I’ve written about the park across the street, No. 6 Gongyuan, previously here. But, as with Heraclitus’s river (which you cannot step in twice, for each time both the river and you have changed), so it is with the Chinese public park: no two trips are identical, and in fact the longer we live here the more unpredictable our outings here become.
Since I last wrote about the place, Owen’s ayi has taken to airing him out by the West Lake nearly every day, and apparently she is not nearly as turned-off as I am by the thronging fans (read: she tells people his name when they ask, which I have stopped doing for reasons that will soon become clear). Thus, everyone who lives and works within a mile-radius of our home knows Owen’s name. The men who paddle the boats on the lake whoop “O-wen!” when I pass by; the woman who sell the laser-beam-and-blaring-music-enhanced automated bubble guns in the shape of sharks clucks “O-wen!” as we stroll; and the men and women who plant flowers and sweep and pick up trash with 4-foot-long metal tongs wheel around when we show up, smiling, his name on the tip of their tongues.
Unfortunately, all this fame is not always welcome. The residents and workers are genuinely friendly and don’t bother us at all; they don’t take pictures or tsk-tsk that I’ve underdressed my child when he’s in shorts in 70-degree weather. They are friendly. It is the tourists who are trouble. They lock-in on Owen the moment they hear the boat workers or tofu sellers call out his name. Like zombies they move in, reflexively and unthinking, to pluck him from his concentrated play.
Next, they don’t eat his brain. They just strike ridiculous poses for ridiculous pictures.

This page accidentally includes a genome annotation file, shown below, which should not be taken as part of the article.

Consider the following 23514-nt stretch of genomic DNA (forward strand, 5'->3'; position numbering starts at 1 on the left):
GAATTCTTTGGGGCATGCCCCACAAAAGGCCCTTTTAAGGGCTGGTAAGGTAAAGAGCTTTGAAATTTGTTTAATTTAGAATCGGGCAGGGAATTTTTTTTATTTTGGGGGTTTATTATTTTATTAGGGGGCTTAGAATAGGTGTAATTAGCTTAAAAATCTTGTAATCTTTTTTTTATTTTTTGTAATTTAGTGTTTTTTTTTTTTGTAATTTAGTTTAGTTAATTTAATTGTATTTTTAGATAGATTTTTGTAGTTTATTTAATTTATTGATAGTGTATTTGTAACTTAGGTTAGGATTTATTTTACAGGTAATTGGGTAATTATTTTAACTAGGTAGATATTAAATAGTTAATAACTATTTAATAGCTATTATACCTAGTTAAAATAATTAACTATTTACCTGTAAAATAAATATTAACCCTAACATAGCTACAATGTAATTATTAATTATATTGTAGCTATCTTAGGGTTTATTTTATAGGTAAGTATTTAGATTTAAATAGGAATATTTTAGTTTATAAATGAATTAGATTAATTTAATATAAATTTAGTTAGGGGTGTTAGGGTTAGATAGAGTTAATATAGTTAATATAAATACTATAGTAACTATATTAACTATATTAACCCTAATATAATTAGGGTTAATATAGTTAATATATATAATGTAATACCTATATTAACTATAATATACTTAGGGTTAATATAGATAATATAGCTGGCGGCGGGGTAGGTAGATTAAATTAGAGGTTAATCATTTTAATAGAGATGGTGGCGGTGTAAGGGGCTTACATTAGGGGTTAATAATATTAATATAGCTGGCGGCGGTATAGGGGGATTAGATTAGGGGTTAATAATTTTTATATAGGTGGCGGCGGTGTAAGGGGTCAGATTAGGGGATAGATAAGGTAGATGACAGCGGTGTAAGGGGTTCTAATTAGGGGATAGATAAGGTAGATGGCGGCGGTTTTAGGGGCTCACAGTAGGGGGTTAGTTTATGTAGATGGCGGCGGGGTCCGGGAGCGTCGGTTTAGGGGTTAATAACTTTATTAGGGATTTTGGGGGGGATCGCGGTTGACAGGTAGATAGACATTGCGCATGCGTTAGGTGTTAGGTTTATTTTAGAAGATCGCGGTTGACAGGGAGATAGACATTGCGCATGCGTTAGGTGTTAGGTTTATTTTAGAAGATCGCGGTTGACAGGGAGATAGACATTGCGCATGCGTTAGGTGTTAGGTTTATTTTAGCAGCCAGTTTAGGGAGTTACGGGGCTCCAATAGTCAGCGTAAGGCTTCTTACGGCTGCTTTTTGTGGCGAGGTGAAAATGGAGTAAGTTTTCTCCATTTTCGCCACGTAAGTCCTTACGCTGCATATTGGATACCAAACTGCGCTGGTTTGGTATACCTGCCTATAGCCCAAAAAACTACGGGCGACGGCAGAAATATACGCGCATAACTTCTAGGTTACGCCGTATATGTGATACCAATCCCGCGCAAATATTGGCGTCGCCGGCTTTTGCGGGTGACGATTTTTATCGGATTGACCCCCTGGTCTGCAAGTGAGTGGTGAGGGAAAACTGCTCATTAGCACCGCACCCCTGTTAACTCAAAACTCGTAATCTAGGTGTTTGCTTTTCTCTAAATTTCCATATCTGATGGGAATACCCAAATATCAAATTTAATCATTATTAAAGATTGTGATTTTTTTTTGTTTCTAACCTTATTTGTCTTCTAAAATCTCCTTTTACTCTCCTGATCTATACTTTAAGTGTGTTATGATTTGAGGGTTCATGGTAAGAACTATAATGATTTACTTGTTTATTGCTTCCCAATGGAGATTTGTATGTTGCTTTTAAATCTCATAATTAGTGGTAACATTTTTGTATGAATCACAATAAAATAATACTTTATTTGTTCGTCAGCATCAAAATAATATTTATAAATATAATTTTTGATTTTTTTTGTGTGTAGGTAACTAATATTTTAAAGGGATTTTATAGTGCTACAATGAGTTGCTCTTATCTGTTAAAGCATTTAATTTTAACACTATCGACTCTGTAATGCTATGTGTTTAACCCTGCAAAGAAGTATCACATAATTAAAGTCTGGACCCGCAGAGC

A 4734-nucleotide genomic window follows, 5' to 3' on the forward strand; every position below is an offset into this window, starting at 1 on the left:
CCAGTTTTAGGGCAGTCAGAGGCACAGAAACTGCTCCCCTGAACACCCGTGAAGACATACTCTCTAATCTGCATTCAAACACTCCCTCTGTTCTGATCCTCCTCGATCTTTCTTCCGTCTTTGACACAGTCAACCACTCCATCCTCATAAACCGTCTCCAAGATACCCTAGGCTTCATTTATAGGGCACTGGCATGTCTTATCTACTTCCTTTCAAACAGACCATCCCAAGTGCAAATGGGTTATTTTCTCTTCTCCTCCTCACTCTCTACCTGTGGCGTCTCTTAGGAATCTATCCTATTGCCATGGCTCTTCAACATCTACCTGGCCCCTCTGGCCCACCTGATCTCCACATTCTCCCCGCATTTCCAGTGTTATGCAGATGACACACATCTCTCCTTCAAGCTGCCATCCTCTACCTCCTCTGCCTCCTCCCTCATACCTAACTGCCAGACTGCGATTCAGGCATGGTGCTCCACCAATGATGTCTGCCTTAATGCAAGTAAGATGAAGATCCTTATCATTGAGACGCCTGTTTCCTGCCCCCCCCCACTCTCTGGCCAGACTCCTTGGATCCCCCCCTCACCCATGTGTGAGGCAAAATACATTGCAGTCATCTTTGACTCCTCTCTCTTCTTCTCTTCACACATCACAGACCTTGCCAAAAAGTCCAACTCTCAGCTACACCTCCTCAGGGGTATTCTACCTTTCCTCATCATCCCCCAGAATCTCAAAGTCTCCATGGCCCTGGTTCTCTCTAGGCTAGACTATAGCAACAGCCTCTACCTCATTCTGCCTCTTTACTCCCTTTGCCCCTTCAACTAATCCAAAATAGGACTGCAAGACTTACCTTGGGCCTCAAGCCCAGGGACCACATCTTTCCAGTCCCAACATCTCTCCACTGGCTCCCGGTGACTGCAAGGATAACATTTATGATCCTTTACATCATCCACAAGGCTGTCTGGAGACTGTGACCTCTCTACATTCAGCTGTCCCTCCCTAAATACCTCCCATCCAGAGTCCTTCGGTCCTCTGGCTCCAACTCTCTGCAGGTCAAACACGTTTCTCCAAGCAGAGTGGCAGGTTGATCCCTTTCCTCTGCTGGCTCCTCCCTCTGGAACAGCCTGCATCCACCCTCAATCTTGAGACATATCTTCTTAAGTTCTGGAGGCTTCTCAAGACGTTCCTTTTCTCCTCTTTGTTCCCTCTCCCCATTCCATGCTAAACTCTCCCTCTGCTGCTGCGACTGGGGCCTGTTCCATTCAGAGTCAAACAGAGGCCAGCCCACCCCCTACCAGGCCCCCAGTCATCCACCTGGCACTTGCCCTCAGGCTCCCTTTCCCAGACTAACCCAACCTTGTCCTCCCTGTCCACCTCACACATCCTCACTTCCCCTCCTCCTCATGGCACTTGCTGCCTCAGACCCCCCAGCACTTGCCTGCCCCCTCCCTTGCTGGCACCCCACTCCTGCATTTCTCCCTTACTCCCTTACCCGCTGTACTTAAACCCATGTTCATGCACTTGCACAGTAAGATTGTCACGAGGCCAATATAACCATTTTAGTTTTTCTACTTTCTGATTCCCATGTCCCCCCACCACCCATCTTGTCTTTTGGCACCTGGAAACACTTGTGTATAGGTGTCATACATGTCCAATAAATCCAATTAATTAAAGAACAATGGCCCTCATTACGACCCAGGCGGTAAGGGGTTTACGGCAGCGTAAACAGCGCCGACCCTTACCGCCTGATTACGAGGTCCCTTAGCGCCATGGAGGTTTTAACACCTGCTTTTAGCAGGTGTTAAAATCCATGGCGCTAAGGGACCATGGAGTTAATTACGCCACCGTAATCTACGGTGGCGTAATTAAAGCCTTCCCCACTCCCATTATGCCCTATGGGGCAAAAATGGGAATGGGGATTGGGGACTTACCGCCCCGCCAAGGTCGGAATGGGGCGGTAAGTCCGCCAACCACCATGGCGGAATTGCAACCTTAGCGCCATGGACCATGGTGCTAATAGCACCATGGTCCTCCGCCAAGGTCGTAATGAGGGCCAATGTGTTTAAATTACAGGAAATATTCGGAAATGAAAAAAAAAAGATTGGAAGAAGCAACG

Then they set him aside, like so many discarded tofu sticks and cigarette butts around the park, and move on, admiring the photo on their camera’s LCD screen. Owen returns to his play.
I didn’t realize how conspicuous we’d become until today, when I once again allowed Owen to walk in the roped-off grassy area. Other kids go there sometimes, too, to pick up sticks and leaves and do normal stuff. I have been allowing him to play there, with no admonishment, for months now. But today, the policeman for this part of the park (there’s one roughly ever 200 feet) came over. He was frowning, motioning furiously, and saying loudly, “Get him off the grass now! The last time he was there, another policeman took a picture, and I got fined 20 RMB [about $3]!”
Not quite believing him, I pleaded, hopelessly, “But he’s just a kid. Can’t we let him play?”
“No! Get him out!” And then he blew his whistle, three piercing shrieks, and everyone turned to stare at us. The erhu (two-stringed instrument) player, an old man who plays all day behind a home-made sign that reads, “Please do not blow cigarette smoke in my face while I am playing,” stopped his performance. He said in a low voice to me, “Go pick up the boy and take him out.” I did so, and Owen cried predictably, and then we left, but not before the policeman got one last jab in my direction: “That child’s ayi lets him play on the grass, too! I saw her do it the other day. It’s not cool.”
Sidenote: I am considering giving ayi a raise.
Anyway, we’ll be back, probably tomorrow, to Gongyuan Number 6, where everybody knows your name, and you’re sometimes glad you came.